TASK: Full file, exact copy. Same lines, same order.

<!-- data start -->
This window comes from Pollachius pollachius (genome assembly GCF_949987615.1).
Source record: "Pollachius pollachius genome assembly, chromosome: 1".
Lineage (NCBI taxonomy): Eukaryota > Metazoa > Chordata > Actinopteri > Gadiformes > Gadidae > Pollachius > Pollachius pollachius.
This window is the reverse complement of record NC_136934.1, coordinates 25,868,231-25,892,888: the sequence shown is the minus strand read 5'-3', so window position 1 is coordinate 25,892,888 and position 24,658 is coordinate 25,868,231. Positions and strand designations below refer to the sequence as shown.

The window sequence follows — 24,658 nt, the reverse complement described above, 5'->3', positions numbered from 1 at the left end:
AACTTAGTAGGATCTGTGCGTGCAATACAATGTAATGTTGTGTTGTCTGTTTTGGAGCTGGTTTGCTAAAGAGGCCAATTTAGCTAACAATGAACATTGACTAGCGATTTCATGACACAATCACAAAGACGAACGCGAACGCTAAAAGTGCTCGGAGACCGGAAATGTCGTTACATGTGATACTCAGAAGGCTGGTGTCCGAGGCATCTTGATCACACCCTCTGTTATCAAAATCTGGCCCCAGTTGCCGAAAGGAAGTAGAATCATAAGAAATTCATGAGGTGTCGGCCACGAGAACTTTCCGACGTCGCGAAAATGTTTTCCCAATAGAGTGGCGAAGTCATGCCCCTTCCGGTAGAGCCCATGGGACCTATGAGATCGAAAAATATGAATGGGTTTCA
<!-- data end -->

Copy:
This window comes from Pollachius pollachius (genome assembly GCF_949987615.1).
Source record: "Pollachius pollachius genome assembly, chromosome: 1".
Lineage (NCBI taxonomy): Eukaryota > Metazoa > Chordata > Actinopteri > Gadiformes > Gadidae > Pollachius > Pollachius pollachius.
This window is the reverse complement of record NC_136934.1, coordinates 25,868,231-25,892,888: the sequence shown is the minus strand read 5'-3', so window position 1 is coordinate 25,892,888 and position 24,658 is coordinate 25,868,231. Positions and strand designations below refer to the sequence as shown.

The window sequence follows — 24,658 nt, the reverse complement described above, 5'->3', positions numbered from 1 at the left end:
AACTTAGTAGGATCTGTGCGTGCAATACAATGTAATGTTGTGTTGTCTGTTTTGGAGCTGGTTTGCTAAAGAGGCCAATTTAGCTAACAATGAACATTGACTAGCGATTTCATGACACAATCACAAAGACGAACGCGAACGCTAAAAGTGCTCGGAGACCGGAAATGTCGTTACATGTGATACTCAGAAGGCTGGTGTCCGAGGCATCTTGATCACACCCTCTGTTATCAAAATCTGGCCCCAGTTGCCGAAAGGAAGTAGAATCATAAGAAATTCATGAGGTGTCGGCCACGAGAACTTTCCGACGTCGCGAAAATGTTTTCCCAATAGAGTGGCGAAGTCATGCCCCTTCCGGTAGAGCCCATGGGACCTATGAGATCGAAAAATATGAATGGGTTTCA